The truth is that unlike so many of my fellow authors out there, I had never in my life planned on writing a book. I never though about a career in writing and I never spent any time thinking up stories or developing characters in my head that I would one day want to write about. My submersion into the world of books - writing that is - came out of a dream I had back in 2007.
Now please allow me to clarify. I’ve been an insomniac for many years - something that actually started during my days as a criminal behaviour psychologist back in the USA - I don’t have a problem falling asleep. My problem is staying asleep. I usually fall asleep quite quickly and on a good day I will stay that way for an hour, maybe two, before waking up for the first time during the night. From then on it’s stop/start traffic all the way to the morning - sleep for three quarters of an hour, wake up for five minutes (if I’m lucky) - sleep for an hour, wake up for another five minutes - and so on. It’s quite a torturous and exhausting process, believe me. There are rare occasions when I manage to stay asleep for more than three hours straight, and it was during one of these rare, uninterrupted sleepfull nights that I had this quite bizarre and odd dream. One of the reasons that made it so unusual was the fact that the dream played out in my head like a plausible story, with a beginning, a middle and an end. For the record, I’d like state that my dreams are never that coherent. Now, when considering that I have become a crime thriller writer, here is odd part number one – the story I dreamt about that night was not a crime thriller story, far from it actually.
Odd part number two - in the morning I could recall all of it - and I mean all of it – which is something else that rarely happens to me.
The fact that I could recall my dream in its entirety, kind of made me wonder, so as for nothing more than just “conversation” topic, I mentioned it to my girlfriend at the time. She was obviously intrigued and asked me to tell her the story in my dream, which I did. It took me about ten minutes to run her through the whole story, and maybe I should call this - “odd part number three” – but the story didn’t bore her at all, on the contrary, it made her look at me and say - ‘You know what, Chris? You should write that story down. It’s a good story. And I really like the twist at the end.’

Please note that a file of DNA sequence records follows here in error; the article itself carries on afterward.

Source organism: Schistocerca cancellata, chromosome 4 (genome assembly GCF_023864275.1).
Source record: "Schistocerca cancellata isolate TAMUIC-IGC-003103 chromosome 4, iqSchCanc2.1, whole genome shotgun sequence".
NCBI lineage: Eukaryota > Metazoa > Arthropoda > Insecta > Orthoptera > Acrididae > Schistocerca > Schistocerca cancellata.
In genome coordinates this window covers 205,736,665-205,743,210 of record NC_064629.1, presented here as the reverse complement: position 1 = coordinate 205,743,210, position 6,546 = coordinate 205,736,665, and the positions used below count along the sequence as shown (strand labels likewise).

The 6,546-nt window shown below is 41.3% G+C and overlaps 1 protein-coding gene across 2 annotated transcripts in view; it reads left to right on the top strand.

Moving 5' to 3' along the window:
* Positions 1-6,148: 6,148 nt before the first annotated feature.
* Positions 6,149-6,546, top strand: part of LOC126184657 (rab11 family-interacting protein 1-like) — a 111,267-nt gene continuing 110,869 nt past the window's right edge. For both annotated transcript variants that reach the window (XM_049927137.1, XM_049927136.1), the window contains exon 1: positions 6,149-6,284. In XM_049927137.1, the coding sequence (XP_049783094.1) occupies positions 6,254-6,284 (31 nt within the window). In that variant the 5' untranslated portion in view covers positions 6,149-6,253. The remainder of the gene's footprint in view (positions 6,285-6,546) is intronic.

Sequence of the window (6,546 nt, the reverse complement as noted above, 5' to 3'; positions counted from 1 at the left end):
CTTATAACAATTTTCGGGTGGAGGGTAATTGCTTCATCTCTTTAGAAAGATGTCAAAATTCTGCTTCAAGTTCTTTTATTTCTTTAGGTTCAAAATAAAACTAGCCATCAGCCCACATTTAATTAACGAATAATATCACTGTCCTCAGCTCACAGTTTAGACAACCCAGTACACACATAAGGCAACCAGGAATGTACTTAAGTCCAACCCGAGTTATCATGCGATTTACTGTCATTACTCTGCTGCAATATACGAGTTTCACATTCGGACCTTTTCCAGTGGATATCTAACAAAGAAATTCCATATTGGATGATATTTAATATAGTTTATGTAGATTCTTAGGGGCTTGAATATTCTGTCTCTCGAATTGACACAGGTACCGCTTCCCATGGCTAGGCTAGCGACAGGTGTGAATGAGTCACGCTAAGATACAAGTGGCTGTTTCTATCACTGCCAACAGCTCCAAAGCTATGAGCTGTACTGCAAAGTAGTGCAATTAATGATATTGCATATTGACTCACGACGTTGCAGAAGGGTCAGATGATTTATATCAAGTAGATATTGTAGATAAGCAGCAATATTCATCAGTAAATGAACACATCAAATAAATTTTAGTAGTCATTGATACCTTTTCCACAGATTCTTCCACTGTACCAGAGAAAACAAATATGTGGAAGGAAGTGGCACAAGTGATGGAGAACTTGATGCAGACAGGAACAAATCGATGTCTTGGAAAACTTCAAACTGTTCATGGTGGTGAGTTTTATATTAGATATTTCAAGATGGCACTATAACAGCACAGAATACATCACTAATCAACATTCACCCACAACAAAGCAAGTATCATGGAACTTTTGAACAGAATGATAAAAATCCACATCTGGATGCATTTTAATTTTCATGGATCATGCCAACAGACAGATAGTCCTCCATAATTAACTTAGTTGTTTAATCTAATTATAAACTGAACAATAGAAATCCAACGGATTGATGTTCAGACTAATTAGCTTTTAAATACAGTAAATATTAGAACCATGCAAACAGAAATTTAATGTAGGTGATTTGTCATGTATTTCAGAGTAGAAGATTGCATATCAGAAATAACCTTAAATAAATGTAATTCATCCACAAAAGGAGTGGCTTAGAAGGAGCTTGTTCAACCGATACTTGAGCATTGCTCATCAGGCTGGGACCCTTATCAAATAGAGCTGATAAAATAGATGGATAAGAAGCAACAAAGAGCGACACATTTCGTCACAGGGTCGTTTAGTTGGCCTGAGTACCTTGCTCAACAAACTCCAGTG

Odd part number four – my reply to her was - ‘You know what? I think I will.’ The reason why I called this “odd part number four” was because the reply came from someone who had zero experience in writing. I mean, I had never even written a short story in my life.
Odd part number five – the next morning, against all odds, I stayed true to my word. I actually sat at my computer and began writing the first chapter to this bizarre story I had dreamt about the night before. I spent the entire day at it and once I finally got to the end of that first chapter, a new thought came to me – ‘This is kind of crazy. Never in my life had I contemplated the idea of writing a book, or even a short story for that matter, but If I’m going to put time and effort into doing such a thing, due to my background in Criminal Behaviour Psychology, I could probably come up with a much more interesting plot for a psychological thriller than I could for any other genre.’